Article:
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Digitalisation driving retail, says Alibaba chief
- October 6, 2020
- Steve Rogerson
Digitalisation is the biggest opportunity of our time, said Daniel Zhang, chairman and CEO of Alibaba, at the Chinese retail giant’s annual investor day event.
Covid-19 and geopolitics have disrupted normal life and created uncertainties in 2020, but Alibaba Group says it is well-positioned to help merchants, consumers and economies right themselves and bounce back.
Closing out Alibaba’s annual investor day event, Zhang told approximately 1000 viewers tuning in virtually that there had been internal discussion about whether business strategy and priorities needed a revamp to restore normalcy and help economies restart after the pandemic. In the end, the decision to double down on what Alibaba has done for 21 years was straightforward.
The three-day investor event was held largely online this year to follow social-distancing protocols. Zhang spoke from Alibaba’s Hangzhou headquarters.
“In the midst of so many uncertainties, the future of digitalisation is the biggest certainty we can see,” Zhang said. “Digitalisation is the biggest opportunity of our time.”
Lessons learned during Covid and in the restart of China’s post-pandemic economy stand Alibaba in good stead to help merchants and economies around the world recover quicker. In addition, Covid sped up the process of digitalisation, with individuals and companies suddenly forced to move daily activities online. As the world emerges from Covid, Zhang said he expected some of the new behaviour would stick.
“Digitalisation is being embraced by consumers, manufacturers, retailers and brands across China’s economy,” Zhang said.
Specifically, pandemic lockdowns in China led to a surge in new consumption categories or ones that had been under-penetrated pre-Covid, including groceries, fresh foods, healthcare and wellness products. Zhang said Alibaba saw a sharp rise in online sales from those categories. The pandemic also changed how people worked and learned, Zhang noted, presenting an opportunity for Alibaba’s digital economy to provide critical infrastructure at a critical time.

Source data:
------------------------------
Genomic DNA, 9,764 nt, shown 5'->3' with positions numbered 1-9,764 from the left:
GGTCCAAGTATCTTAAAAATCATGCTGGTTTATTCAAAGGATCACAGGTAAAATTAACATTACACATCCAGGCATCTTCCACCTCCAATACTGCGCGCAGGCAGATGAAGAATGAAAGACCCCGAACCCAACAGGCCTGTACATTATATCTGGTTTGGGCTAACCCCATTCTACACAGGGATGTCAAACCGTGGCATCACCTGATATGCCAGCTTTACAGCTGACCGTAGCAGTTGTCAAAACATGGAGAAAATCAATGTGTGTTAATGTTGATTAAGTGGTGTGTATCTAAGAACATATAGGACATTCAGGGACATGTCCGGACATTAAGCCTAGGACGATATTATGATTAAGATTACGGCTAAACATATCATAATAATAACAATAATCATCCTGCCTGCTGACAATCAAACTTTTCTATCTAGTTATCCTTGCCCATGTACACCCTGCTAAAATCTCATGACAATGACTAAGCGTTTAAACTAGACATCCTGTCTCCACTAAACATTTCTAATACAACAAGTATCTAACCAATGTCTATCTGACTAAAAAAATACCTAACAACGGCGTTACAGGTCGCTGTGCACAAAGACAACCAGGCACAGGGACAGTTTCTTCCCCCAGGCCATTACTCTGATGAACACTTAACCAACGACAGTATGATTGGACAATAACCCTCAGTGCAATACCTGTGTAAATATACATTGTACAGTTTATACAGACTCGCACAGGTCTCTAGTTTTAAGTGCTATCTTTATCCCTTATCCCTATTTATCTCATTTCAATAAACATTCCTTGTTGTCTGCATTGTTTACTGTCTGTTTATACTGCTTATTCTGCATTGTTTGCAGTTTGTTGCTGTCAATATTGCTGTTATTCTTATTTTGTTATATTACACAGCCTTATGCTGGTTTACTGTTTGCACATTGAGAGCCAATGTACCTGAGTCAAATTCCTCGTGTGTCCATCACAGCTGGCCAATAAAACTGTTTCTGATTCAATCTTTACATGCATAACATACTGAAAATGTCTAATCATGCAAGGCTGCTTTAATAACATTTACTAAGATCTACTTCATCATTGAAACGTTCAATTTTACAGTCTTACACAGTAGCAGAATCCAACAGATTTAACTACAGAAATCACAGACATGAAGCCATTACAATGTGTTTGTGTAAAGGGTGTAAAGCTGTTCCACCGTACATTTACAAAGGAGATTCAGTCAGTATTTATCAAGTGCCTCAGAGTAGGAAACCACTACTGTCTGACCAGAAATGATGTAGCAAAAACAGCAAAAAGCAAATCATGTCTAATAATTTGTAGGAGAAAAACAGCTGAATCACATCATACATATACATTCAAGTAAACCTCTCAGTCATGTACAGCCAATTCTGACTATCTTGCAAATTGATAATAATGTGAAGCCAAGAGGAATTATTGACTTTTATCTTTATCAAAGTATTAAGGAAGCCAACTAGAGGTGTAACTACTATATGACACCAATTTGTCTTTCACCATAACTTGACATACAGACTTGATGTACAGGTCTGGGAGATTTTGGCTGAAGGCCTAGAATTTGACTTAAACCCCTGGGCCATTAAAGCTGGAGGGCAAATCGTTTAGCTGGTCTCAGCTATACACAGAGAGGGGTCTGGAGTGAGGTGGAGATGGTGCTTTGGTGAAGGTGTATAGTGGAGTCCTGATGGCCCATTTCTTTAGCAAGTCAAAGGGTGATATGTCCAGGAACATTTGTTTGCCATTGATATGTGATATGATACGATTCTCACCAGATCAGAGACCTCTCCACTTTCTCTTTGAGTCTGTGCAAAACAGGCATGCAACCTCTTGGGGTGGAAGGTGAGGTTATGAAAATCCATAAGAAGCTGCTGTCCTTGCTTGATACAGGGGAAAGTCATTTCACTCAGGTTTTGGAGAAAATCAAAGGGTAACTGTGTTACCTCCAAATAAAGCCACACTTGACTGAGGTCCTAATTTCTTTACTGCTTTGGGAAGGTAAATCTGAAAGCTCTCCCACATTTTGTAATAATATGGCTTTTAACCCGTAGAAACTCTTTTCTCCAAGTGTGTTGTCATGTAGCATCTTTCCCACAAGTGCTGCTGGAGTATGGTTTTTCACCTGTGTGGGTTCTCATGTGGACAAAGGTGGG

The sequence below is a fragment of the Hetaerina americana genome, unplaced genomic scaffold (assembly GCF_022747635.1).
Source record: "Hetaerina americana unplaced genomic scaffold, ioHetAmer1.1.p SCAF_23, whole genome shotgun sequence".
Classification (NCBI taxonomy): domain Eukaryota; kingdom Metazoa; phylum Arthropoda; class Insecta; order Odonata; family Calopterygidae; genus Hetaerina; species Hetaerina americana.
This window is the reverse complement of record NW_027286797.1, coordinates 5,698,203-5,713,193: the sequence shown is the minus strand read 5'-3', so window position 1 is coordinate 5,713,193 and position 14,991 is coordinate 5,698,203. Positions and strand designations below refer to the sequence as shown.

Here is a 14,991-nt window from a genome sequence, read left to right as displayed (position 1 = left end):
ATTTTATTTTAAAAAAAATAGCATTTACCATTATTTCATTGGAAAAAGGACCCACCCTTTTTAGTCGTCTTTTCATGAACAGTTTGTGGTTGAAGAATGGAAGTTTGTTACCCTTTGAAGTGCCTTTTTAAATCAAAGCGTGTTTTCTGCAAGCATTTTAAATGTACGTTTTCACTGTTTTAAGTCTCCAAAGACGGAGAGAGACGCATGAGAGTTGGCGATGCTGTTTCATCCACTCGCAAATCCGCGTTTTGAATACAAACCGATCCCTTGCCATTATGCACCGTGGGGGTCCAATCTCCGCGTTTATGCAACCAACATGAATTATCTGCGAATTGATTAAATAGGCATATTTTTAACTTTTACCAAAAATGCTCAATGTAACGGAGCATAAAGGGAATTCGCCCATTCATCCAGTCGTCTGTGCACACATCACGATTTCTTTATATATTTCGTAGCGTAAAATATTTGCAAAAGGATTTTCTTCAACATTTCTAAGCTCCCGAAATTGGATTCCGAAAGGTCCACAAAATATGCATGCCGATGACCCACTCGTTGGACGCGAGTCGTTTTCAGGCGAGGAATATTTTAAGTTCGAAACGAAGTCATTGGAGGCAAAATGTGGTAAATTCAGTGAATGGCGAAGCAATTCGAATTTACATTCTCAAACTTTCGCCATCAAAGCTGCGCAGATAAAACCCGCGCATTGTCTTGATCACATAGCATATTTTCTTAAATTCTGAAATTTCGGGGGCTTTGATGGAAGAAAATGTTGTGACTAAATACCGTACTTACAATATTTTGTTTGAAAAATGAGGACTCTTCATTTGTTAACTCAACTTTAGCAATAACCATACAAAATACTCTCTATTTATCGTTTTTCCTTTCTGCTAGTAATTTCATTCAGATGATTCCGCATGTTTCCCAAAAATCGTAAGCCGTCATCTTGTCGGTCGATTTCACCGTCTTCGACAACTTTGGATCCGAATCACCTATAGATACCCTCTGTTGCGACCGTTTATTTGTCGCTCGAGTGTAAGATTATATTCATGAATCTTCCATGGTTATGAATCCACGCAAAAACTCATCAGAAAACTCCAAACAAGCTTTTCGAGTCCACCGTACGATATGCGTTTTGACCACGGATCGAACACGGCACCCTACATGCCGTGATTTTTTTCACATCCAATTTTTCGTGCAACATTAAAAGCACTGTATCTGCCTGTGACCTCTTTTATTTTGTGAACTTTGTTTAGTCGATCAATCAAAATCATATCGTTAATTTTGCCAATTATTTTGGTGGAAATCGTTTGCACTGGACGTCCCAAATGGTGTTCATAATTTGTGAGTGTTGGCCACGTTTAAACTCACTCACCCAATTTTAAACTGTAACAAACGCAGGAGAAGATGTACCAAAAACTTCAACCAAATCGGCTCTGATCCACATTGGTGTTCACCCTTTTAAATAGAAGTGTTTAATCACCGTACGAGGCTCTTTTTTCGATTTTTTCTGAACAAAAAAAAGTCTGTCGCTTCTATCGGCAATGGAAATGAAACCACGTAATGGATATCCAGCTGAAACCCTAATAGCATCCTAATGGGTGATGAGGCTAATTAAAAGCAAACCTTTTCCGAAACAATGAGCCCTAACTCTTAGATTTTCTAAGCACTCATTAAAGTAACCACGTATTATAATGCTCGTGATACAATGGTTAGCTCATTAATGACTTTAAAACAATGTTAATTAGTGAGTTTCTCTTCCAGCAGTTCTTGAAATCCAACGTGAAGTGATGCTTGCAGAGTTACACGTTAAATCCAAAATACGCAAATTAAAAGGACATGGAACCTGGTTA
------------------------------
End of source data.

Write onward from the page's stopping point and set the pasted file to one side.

The results of digitalisation speak for themselves as China continues its shift from an export and investment-driven model to a demand and consumer-driven economy. Tapping into China’s growing consumption power “is the fundamental driver of our future growth”, Zhang said.
It’s also powering present growth, with the gross merchandise volume of Alibaba’s digital economy topping $1tn in the 12 months ended June 2020, accounting for 18% of China’s total retail sales, up from 10% in 2015.
The other growth engines for Alibaba’s future are cloud computing and data intelligence and globalisation, Zhang said.
On the Alibaba Cloud front, CFO Maggie Wu had positive news for investors tuning in, telling them she expected the group’s cloud computing and data intelligence unit, which counts over three million paying customers and had revenue growth above 60% year on year in the 12 months ended June 2020, to turn profitable at some point during the 2021 fiscal year. Meantime, the group’s logistics unit Cainiao, founded only seven years ago, is expected to generate a positive operating cash flow during the fiscal year, she said.
Wu stressed Alibaba’s growth and success have come from staying true to its mission “to make it easy to do business anywhere”, innovating constantly and investing to create and build out new and necessary infrastructure, platforms, products and services.
“We have always set the first priority as helping merchants and our customers to solve their problems and to operate at higher efficiency through our technology,” Wu said. “Over the past few years, we have invested over RMB100bn each year in technology, research and development.”
She said it was key to see the components of Alibaba’s digital economy in proper perspective. Businesses Alibaba start up organically fall into the seed, traction and profitability categories. TMall and Taobao, as the main drivers of Alibaba’s core commerce operations, are older and highly profitable. They generate strong cash flow used to reinvest in businesses that are achieving traction or to incubate new businesses, either organically or via investments in businesses that build out or complement strategic needs of the digital economy.
The group had net cash of $36bn as of June 2020, along with $45bn in strategic investments, she said.
Wu gently chided investors about valuations that don’t count new or non-core commerce business operations. For example, the market has assigned very little value to Alibaba Cloud’s business or the group’s stake in Ant Group, which is preparing for a multibillion-dollar initial public offering.
“The point I want to make here is that the market is reflecting only the value of our core core-commerce businesses, and has not yet given any credit to any of our other businesses within the core,” Wu said.
Add even conservative valuations of those and other businesses into the mix, and Alibaba – which already stands out among peer technology companies, such as Facebook – stands out even more, she said.